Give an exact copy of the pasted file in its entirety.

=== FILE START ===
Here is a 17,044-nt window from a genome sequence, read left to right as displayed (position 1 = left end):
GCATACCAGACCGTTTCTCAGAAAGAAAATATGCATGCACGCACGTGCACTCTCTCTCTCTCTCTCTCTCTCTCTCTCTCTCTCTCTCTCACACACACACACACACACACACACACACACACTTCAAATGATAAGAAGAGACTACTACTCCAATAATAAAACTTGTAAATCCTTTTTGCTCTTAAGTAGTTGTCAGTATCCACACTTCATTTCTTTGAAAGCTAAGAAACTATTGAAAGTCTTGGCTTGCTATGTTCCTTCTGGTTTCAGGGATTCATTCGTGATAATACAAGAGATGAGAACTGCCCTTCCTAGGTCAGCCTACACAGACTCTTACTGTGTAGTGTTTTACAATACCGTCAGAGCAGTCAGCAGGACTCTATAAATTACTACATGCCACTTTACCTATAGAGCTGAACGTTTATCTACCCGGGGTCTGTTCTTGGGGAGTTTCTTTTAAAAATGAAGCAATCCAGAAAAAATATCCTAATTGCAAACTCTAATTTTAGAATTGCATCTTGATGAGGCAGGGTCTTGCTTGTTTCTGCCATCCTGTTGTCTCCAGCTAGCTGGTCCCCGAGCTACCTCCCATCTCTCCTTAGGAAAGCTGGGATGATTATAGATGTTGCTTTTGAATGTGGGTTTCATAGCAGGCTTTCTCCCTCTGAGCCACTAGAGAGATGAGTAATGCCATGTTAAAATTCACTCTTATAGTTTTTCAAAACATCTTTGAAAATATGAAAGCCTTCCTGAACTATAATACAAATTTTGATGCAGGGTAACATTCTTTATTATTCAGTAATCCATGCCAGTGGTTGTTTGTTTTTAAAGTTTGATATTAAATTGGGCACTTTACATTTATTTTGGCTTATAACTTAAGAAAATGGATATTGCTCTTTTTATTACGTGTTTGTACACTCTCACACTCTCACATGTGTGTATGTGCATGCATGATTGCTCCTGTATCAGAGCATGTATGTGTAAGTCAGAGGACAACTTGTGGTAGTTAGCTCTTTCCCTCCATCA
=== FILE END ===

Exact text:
Here is a 17,044-nt window from a genome sequence, read left to right as displayed (position 1 = left end):
GCATACCAGACCGTTTCTCAGAAAGAAAATATGCATGCACGCACGTGCACTCTCTCTCTCTCTCTCTCTCTCTCTCTCTCTCTCTCTCTCACACACACACACACACACACACACACACACACTTCAAATGATAAGAAGAGACTACTACTCCAATAATAAAACTTGTAAATCCTTTTTGCTCTTAAGTAGTTGTCAGTATCCACACTTCATTTCTTTGAAAGCTAAGAAACTATTGAAAGTCTTGGCTTGCTATGTTCCTTCTGGTTTCAGGGATTCATTCGTGATAATACAAGAGATGAGAACTGCCCTTCCTAGGTCAGCCTACACAGACTCTTACTGTGTAGTGTTTTACAATACCGTCAGAGCAGTCAGCAGGACTCTATAAATTACTACATGCCACTTTACCTATAGAGCTGAACGTTTATCTACCCGGGGTCTGTTCTTGGGGAGTTTCTTTTAAAAATGAAGCAATCCAGAAAAAATATCCTAATTGCAAACTCTAATTTTAGAATTGCATCTTGATGAGGCAGGGTCTTGCTTGTTTCTGCCATCCTGTTGTCTCCAGCTAGCTGGTCCCCGAGCTACCTCCCATCTCTCCTTAGGAAAGCTGGGATGATTATAGATGTTGCTTTTGAATGTGGGTTTCATAGCAGGCTTTCTCCCTCTGAGCCACTAGAGAGATGAGTAATGCCATGTTAAAATTCACTCTTATAGTTTTTCAAAACATCTTTGAAAATATGAAAGCCTTCCTGAACTATAATACAAATTTTGATGCAGGGTAACATTCTTTATTATTCAGTAATCCATGCCAGTGGTTGTTTGTTTTTAAAGTTTGATATTAAATTGGGCACTTTACATTTATTTTGGCTTATAACTTAAGAAAATGGATATTGCTCTTTTTATTACGTGTTTGTACACTCTCACACTCTCACATGTGTGTATGTGCATGCATGATTGCTCCTGTATCAGAGCATGTATGTGTAAGTCAGAGGACAACTTGTGGTAGTTAGCTCTTTCCCTCCATCA